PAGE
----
Travel opens peoples’ minds, hearts, and souls, and allows them to form new, authentic opinions about the world. This sentiment couldn’t be truer than among our people-to-people program travelers who visit Cuba through our specially licensed program and experience a world that has been shut off to Americans for decades.
That exact experience happened to Barry Ostrow when he traveled to Cuba on Friendly Planet Travel’s Colors of Cuba tour. We caught up with Barry to get a personal account of his people-to-people excursion to Cuba. Here’s the first half of his story, be sure to check back soon for part two.
Day 1: On my first trip to Cuba, I legally arrived with 21 other travelers in Havana to begin my U.S.-sanctioned Friendly Planet people-to-people tour. The tour introduced us to the social, historical, and educational aspects of Cuba, and it certainly opened my eyes to life on the beautiful, yet troubled island. The narrative of the trip was frank with no holds barred. We saw all of the good things the island had to offer, as well as the bad.
Check out this week’s Friday Funny from cartoonist Dave Blazek!
Check out this week’s Friday Funny from cartoonist Dave Blazek! And happy Father’s Day to all of those amazing dads out there!
With the Brazilian World Cup beginning in just two days, I wanted to take a moment to turn away from soccer and politics, and highlight the vibrant and passionate host country — Brazil. Brazil’s a destination that appeals to all types of travelers.
Adventure seekers can spend a day barreling through the rugged Amazon rainforest on a Jeep tour. Beachcombers can lounge on Rio de Janeiro’s famed Copacabana beach. Party animals can samba the night away at hot Brazilian clubs. Brazil is simply unlike any other place on Earth, and while it might be too late to book your trip to The World Cup, Brazil’s still a surefire bucket-list destination for anyone seeking beauty and excitement.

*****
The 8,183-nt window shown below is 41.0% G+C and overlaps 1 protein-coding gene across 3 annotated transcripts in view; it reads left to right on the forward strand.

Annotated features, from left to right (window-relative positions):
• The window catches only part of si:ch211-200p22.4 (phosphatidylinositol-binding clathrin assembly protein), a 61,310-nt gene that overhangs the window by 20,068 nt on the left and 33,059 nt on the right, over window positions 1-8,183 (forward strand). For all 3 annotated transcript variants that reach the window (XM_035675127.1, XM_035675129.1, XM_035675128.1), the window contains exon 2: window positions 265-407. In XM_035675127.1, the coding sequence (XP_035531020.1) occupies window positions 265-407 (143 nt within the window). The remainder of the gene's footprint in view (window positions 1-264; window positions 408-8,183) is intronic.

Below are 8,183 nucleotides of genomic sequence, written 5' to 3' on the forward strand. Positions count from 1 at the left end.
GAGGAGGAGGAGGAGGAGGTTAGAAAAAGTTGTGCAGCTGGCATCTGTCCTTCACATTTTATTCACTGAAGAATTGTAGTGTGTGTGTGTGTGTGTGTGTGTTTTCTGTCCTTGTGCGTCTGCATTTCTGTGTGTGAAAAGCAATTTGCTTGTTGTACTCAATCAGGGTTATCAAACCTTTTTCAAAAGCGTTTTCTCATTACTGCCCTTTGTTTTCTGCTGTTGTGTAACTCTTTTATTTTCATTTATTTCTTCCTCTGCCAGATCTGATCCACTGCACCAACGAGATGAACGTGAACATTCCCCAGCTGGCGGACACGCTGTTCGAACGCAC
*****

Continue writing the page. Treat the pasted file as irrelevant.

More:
But before you book your flight, check out my list of five tips that you’ll find handy to know before traveling to Brazil. It’s sure to clear up some common misconceptions and help prepare you for this once-in-a-lifetime adventure:
1) Embrace the Brazilian culture
I’ve traveled from Chile to China, and dozens of countries in between, but Brazil stands out as a true cultural gem. The 3.288-million-square-mile country was built on a foundation of indigenous Brazilian traditions, Portuguese customs, and African influences. These independent cultures have shaped modern-day Brazil, creating a unique mix of food, music, religion, and local sights. Visitors can view the intersection of African and indigenous Brazilian traditions by attending a capoeira performance — a Brazilian martial art that combines dance, aerobatics, and music. They can indulge in European sophistication by sampling pastéis de nata, a Portuguese custard tart, in a Brazilian café. Finally, they can feel the unbreakable union of a diverse country by attending a Brazilian national team football game. Brazil has embraced its past to create a nation that accepts all traditions. My only advice is to leave all preconceived notions at the door before traveling to Brazil, as it’s unlike any other Latin American country.
Check out this week’s Friday Funny from cartoonist Dave Blazek! And read our latest blog post for some tips on packing light.
If you’ve been paying attention to our latest Friday’s Friendly Funny cartoons, then you’ve picked up on my distaste for airline fees. While some are unavoidable, one of the easiest ways to keep your airline costs down is by packing light to avoid baggage fees.
If you’re a serial overpacker, here are some of my quick-and-dirty tips to help keep you underweight and fee free.
Shrink your shoe collection. First and foremost, limit your shoe obsession to two pairs. All you need is one casual pair and one that’s slightly dressier. This will lighten your luggage immensely. Next, pack your shoes on the bottom of the bag, but don’t leave them empty. You should stuff sneakers with socks, belts, and other small items to save space.